IN RECENT BUSINESS news, The Wall Street Journal and The New York Times reported a decline in Victoria’s Secret’s market share, speculating that the mass chain of lingerie stories had not responded soon enough to the athleisure trend and a customer preference for comfort. Competition had cropped up with e-commerce sites like Third Love, True & Co. and Lively selling sports bras and bralettes (unstructured, unlined, unpadded, wire-free), along with push-up and strapless styles. Catering to millennials who prefer to buy online, these sites offer fit guides and in some cases, free returns if not satisfied. (Amazon also has recently jumped into this segment of the lingerie market, with prices as low as $10.)
Women have had a love-hate relationship with bras for years. We complain they don’t fit; the shoulder straps slip off the shoulders and dig into the skin; they’re scratchy; they ride up. In the ’60s and early ’70s, some of us were burning them (mostly symbolically). The pendulum shifted in the mid-’90s as many embraced Victoria’s Secret sexy, push-up style that valued fashion over fit. By the early-mid 2000s, the seamless, memory-foam bra like Spanx’s Bra-llelujah became popular for being extremely comfortable and functional (no hooks) and a wide back strap to hold in back fat.
Fast-forwarding to 2017, my own, once-favorite Bra-llelujah has been looking dated (too much contouring/padding) for a few years, but I’ve been lax in seeking a replacement. I consulted a few experts for some buying guidance.
Shirlee Blanken of Underwraps in Bethesda is shocked anyone would buy a bra online. “Not every bra in the same size is going to fit you the same way, even within the same company,” she says. She’s an advocate of contouring to hide nipples and of support: “You don’t want [your breasts] to hang as you get older.”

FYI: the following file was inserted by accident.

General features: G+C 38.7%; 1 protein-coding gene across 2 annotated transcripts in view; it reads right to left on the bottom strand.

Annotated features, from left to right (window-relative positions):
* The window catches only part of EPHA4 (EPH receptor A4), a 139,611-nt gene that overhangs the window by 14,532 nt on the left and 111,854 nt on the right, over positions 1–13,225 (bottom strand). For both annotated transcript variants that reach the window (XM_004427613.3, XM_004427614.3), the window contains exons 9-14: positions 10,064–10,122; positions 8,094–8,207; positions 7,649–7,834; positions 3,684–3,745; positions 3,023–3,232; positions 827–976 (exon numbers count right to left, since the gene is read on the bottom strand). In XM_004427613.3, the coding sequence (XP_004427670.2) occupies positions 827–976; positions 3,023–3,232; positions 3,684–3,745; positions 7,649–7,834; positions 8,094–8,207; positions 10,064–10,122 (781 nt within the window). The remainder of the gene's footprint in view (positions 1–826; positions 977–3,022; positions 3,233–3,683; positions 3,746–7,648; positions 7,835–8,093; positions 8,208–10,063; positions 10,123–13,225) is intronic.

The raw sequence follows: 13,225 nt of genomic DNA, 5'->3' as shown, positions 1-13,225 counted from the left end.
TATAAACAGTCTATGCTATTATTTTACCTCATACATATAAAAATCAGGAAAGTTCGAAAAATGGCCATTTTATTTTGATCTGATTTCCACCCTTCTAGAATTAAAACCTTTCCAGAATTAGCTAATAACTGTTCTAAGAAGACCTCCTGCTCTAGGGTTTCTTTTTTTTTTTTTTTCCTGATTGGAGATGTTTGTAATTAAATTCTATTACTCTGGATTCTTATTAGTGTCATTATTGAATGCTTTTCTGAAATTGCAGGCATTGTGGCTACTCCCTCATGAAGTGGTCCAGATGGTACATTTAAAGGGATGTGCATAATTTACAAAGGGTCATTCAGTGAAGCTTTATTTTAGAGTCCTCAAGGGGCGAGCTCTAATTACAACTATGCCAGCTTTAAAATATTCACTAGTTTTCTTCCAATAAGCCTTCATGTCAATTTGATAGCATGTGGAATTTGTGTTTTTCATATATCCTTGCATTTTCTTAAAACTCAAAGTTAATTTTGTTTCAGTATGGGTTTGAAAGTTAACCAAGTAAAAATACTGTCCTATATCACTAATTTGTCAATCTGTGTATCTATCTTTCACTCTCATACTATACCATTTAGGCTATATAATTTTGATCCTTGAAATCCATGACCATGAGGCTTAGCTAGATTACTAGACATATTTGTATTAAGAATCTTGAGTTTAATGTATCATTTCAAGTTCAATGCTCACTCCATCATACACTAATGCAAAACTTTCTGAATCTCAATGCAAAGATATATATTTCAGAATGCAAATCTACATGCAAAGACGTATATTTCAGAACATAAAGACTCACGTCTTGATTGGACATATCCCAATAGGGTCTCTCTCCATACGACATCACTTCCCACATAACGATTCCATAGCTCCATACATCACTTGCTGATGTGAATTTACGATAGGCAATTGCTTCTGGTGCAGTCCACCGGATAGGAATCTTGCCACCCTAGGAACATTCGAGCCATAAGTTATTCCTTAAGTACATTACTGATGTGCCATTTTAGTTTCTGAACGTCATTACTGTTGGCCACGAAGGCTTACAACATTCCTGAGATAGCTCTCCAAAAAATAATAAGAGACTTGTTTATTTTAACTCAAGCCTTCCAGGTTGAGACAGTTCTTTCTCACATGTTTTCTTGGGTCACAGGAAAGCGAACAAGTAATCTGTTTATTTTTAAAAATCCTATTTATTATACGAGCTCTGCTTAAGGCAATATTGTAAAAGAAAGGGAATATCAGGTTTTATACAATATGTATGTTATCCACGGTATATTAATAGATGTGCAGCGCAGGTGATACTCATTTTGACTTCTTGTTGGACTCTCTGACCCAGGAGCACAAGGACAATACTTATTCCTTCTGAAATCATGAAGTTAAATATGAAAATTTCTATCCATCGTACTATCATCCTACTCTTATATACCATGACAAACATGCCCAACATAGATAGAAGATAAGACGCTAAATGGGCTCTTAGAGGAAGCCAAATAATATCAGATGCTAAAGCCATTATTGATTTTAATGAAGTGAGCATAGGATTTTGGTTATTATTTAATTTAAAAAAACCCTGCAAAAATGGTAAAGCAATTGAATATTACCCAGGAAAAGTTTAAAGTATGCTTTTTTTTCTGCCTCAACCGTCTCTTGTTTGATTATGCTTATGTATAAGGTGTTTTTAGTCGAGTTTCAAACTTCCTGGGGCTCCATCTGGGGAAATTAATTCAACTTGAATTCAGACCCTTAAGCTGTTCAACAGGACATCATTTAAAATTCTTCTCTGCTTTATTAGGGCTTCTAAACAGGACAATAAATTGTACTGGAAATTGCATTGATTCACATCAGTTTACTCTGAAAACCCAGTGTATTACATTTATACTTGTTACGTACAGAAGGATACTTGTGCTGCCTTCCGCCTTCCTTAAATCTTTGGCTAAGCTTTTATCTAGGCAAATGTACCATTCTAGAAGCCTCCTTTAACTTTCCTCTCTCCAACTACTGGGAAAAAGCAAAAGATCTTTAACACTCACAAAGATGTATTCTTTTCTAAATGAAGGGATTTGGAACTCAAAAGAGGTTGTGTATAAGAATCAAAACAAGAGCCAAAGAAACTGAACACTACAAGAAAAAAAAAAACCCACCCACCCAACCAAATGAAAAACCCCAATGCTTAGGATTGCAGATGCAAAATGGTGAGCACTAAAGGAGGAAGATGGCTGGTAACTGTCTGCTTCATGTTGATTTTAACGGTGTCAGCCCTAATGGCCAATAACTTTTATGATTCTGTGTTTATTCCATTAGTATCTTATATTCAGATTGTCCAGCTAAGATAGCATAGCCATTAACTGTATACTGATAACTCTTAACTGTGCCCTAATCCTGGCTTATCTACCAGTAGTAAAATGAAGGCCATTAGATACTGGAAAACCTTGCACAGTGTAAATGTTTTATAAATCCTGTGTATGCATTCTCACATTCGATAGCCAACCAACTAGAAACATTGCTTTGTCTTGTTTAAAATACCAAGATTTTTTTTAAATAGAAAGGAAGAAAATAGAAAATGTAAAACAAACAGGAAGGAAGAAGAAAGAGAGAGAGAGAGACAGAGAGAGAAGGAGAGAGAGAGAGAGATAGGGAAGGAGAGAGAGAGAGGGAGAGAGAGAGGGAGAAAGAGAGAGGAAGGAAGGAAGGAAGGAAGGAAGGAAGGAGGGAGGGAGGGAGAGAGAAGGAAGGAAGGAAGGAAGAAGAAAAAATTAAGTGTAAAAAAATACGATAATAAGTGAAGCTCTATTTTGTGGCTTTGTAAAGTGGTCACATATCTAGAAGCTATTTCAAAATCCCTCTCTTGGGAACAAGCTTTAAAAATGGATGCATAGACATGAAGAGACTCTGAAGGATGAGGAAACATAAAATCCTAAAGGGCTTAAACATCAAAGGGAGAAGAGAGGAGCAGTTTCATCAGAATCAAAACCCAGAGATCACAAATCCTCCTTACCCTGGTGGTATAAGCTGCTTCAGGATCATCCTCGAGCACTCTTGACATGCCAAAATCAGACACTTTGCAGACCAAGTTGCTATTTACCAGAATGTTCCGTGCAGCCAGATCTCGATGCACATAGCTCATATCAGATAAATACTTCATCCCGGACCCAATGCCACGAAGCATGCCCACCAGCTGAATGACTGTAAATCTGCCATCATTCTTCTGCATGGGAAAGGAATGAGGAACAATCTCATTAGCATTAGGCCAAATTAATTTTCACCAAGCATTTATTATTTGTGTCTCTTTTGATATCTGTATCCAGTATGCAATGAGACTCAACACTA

Helen Kestler of Sylene in Chevy Chase sees a trend for less structured, more lightly contoured bras that still provide support and nipple coverage. She says Chantelle’s sportswear-inspired Aeria Light Spacer T-Shirt bra gives you coverage where you need it. The straps are designed to be closer together so they don’t slip off the shoulders. If you want light padding plus support, Ilene Levy of Cheeks Lingerie in Pittsburgh recommends brands like Natori and Simone Perele, which offer styles with innovative fabric that lifts without wires and light contouring.
But last month, when grown-up girl Candace Johnston, a Pittsburgh interior designer, realized she had just bought some new clothes during January sales but hadn’t purchased new bras for years, she decided to shop for them—online. She ordered Third Love’s 24/7 Classic T-shirt bra . The first size she ordered was too large and had to be returned, which she reports was an easy transaction. The next go-round was successful. “This is a good brand for us small-chested girls. They come in half sizes. My new bra fits like a charm. The test will be how it looks after a few washes.”
Janet Kelly recently wrote a post about winter sales.